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- Material and methods
Background: The diagnosis of immediate allergic reactions to drugs is difficult, requiring in vitro test development. Basophils are likely to be involved in these reactions, and to evaluate the sensitivity, the specificity, and the predictive values of the histamine-release test, we performed a prospective study in 68 patients tested for suspected drug allergy.
Methods: Positive diagnosis was established by history, skin tests, and, if needed, oral provocation tests. Histamine release in the presence of the drug was assessed on heparinized whole blood by enzyme immunoassay (Immunotech, France), and the cutoff value was set at 5% of total histamine content. Spontaneous and anti-IgE-induced histamine release was also studied in all subjects.
Results: All patients presented to our clinic with reactions ranging from maculopapular exanthema to anaphylactic shock. Thirty-five patients had proven drug allergy; 33 were not allergic to drugs and served as a control group together with 40 other subjects with no history of drug allergy. Net histamine release was positive in 18/35 allergics and 27/73 nonallergics, giving poor sensitivity (51.4%), specificity (63.0%), and positive predictive value (29.3%), but valuable negative predictive value (81.1%).
Conclusions: The usefulness of the in vitro histamine-release test for the diagnosis of drug allergy appears to be insufficient.
Allergic reactions to drugs are responsible for levels of morbidity, mortality, and health-care costs which are underevaluated. These reactions are highly prevalent, as shown by various studies. For example, Classen et al. ( 1), using a computerized surveillance of adverse drug reactions in the LDS Hospital of Salt Lake City, Utah, USA, found over a period of 18 months that 0.65% of over 36500 hospitalized patients experienced an allergic drug reaction. In a recent study ( 2), adverse drug reactions appeared to be the 4th most common cause of death in the USA, with over 106000 deaths in 1994; 25% of these reactions were of allergic nature. The diagnosis of these reactions is difficult, being based on history and clinical manifestations, and, if possible, on skin tests, biologic tests, and provocation tests as required.
Provocation tests have the best sensitivity and are certainly useful to validate new biologic tests. However, they can be performed only under the most rigorous surveillance conditions due to potentially life-threatening reactions. Biologic tests would be highly desirable to establish the nature of the culprit agent, especially when the patient is receiving several drugs simultaneously. However, there are few available biologic tools, and they have not been fully evaluated. They include serum drug-specific antibodies, histamine release (HR) ( 3), cysteinyl-leukotriene release ( 4), histamine and tryptase in body fluids ( 5), basophil membrane markers ( 6), and T-cell-based assays (proliferation, activation, clones) ( 7). HR from total blood in the presence of the drug may be due to both specific IgE and nonspecific mechanisms. In the case of allergy to myorelaxants, the HR correlates well with skin tests and specific IgE ( 8), but, although there have been numerous case reports in the literature showing some basophil HR, this diagnostic tool has not been fully validated for most other drugs.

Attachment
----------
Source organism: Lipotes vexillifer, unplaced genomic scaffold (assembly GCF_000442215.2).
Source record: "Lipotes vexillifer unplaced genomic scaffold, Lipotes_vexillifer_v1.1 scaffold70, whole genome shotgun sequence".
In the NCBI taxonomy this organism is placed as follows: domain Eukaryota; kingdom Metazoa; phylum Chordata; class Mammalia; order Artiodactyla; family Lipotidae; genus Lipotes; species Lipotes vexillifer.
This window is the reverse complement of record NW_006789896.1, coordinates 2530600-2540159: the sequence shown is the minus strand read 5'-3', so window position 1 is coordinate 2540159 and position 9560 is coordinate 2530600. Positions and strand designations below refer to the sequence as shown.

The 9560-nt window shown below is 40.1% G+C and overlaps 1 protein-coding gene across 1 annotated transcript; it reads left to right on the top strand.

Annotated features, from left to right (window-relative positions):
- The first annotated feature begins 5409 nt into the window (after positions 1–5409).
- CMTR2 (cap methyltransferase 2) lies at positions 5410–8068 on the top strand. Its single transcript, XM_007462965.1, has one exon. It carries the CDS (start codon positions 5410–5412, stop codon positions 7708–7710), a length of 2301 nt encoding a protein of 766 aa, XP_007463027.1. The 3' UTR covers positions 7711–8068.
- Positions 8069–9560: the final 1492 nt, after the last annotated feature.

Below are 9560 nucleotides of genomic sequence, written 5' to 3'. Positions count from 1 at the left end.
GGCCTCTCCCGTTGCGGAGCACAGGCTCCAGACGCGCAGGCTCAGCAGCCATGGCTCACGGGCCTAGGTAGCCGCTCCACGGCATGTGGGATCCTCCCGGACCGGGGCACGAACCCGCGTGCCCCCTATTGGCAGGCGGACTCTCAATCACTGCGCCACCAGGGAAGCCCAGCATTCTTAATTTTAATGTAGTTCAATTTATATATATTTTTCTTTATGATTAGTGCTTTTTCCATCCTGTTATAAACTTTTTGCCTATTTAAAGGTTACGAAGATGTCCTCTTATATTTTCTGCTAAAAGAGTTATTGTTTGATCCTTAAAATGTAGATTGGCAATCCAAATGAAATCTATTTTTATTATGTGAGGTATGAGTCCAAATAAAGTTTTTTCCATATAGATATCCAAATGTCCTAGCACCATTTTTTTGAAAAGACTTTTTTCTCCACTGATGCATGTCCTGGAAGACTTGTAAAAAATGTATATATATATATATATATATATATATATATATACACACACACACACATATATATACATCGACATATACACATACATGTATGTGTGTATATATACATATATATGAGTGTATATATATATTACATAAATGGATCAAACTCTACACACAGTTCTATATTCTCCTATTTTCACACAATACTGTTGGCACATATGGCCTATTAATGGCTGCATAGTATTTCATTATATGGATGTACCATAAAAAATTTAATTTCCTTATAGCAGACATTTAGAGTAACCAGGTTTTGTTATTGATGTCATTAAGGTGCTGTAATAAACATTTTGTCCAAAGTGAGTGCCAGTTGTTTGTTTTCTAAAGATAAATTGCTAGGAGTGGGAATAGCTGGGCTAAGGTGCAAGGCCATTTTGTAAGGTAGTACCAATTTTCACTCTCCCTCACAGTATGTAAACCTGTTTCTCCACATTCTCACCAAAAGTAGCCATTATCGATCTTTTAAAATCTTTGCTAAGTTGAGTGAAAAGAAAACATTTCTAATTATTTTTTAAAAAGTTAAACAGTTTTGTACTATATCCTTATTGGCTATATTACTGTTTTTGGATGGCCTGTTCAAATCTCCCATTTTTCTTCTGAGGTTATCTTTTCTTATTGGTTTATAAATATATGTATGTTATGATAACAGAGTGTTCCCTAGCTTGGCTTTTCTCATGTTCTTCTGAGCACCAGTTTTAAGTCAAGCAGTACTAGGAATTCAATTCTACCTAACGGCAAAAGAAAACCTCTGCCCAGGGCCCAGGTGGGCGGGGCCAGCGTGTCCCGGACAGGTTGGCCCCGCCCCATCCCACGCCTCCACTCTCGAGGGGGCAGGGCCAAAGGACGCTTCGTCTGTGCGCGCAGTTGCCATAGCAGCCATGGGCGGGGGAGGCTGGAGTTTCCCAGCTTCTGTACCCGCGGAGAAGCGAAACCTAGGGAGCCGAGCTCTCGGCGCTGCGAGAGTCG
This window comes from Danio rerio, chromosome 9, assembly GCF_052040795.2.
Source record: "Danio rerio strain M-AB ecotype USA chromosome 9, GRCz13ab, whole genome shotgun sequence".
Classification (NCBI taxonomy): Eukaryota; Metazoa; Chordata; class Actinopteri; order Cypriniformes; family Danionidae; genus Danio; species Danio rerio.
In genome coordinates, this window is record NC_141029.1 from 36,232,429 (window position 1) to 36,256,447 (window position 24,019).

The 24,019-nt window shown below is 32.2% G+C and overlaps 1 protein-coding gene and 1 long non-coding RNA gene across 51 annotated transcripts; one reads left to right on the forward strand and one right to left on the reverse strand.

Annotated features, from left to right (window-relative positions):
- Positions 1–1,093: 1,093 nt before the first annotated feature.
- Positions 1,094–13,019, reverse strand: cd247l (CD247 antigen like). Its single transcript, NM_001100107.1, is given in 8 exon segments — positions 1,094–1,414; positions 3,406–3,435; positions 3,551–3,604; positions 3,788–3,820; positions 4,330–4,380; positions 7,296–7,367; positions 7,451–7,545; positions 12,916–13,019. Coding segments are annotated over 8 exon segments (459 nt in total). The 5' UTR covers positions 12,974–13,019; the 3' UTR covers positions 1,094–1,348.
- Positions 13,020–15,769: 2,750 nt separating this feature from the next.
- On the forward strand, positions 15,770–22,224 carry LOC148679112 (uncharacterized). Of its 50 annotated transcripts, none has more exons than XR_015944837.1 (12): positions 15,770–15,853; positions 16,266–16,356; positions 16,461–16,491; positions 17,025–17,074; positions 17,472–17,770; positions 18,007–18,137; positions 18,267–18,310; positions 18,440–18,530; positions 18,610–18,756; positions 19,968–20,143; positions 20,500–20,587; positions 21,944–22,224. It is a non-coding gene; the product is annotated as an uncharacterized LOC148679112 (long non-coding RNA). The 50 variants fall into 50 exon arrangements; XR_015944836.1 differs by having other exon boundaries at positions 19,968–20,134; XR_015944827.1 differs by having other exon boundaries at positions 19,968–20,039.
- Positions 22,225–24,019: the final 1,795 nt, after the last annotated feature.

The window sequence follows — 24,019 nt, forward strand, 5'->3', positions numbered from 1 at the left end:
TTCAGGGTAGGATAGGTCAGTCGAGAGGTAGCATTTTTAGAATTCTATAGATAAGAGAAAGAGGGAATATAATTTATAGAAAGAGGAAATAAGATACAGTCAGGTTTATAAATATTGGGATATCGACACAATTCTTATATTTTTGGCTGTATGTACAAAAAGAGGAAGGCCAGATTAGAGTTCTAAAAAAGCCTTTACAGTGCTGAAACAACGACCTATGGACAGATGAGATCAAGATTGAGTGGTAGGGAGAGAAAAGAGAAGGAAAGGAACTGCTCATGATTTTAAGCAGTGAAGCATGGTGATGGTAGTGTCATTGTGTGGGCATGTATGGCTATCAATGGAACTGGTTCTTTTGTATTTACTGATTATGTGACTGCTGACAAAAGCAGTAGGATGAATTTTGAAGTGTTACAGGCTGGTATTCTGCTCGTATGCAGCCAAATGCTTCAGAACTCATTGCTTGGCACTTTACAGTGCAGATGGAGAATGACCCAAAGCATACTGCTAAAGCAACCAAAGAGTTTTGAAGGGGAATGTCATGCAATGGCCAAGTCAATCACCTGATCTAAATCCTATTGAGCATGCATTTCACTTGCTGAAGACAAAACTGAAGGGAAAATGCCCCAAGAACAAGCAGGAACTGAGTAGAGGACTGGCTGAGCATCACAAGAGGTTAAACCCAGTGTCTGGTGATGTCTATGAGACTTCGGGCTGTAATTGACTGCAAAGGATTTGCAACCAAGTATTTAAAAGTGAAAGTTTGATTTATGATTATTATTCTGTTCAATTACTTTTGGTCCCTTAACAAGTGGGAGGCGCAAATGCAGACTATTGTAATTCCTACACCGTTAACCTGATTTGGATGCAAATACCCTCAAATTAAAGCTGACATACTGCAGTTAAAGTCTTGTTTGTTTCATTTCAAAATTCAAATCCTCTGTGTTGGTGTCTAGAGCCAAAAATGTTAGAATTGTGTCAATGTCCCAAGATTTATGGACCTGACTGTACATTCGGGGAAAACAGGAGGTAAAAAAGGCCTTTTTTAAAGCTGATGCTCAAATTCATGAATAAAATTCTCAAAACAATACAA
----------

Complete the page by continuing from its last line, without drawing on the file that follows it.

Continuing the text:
To evaluate the sensitivity, the specificity, and the predictive values of the HR test, we studied 68 patients with suspected drug allergy prospectively.
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- Material and methods
Thus, in the present study, we showed that the positive value of the in vitro HR test for the diagnosis of drug-induced hypersensitivity (including anaphylaxis) is poor, confirming what was generally recognized, but not demonstrated. However, the high negative predictive value may be used to rule out allergic drug reactions, especially in some patient subgroups. When only β-lactam reactions of rapid onset (less than 72 h after drug intake) were taken into account, the specificity, the sensitivity, and the negative predictive value were improved.